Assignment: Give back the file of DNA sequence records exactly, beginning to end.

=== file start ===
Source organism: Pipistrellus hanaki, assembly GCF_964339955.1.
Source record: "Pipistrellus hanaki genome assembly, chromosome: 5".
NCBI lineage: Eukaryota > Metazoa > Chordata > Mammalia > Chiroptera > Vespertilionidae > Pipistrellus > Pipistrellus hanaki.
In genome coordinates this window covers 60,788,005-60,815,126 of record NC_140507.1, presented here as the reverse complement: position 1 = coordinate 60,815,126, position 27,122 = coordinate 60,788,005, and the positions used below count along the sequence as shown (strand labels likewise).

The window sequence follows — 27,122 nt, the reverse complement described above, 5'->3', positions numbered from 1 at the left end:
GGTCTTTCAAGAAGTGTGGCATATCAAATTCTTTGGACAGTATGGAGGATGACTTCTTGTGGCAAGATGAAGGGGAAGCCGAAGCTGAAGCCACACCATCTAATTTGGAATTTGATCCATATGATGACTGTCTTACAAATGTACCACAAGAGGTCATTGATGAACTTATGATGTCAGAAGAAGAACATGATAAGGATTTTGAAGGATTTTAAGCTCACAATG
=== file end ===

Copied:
Source organism: Pipistrellus hanaki, assembly GCF_964339955.1.
Source record: "Pipistrellus hanaki genome assembly, chromosome: 5".
NCBI lineage: Eukaryota > Metazoa > Chordata > Mammalia > Chiroptera > Vespertilionidae > Pipistrellus > Pipistrellus hanaki.
In genome coordinates this window covers 60,788,005-60,815,126 of record NC_140507.1, presented here as the reverse complement: position 1 = coordinate 60,815,126, position 27,122 = coordinate 60,788,005, and the positions used below count along the sequence as shown (strand labels likewise).

The window sequence follows — 27,122 nt, the reverse complement described above, 5'->3', positions numbered from 1 at the left end:
GGTCTTTCAAGAAGTGTGGCATATCAAATTCTTTGGACAGTATGGAGGATGACTTCTTGTGGCAAGATGAAGGGGAAGCCGAAGCTGAAGCCACACCATCTAATTTGGAATTTGATCCATATGATGACTGTCTTACAAATGTACCACAAGAGGTCATTGATGAACTTATGATGTCAGAAGAAGAACATGATAAGGATTTTGAAGGATTTTAAGCTCACAATG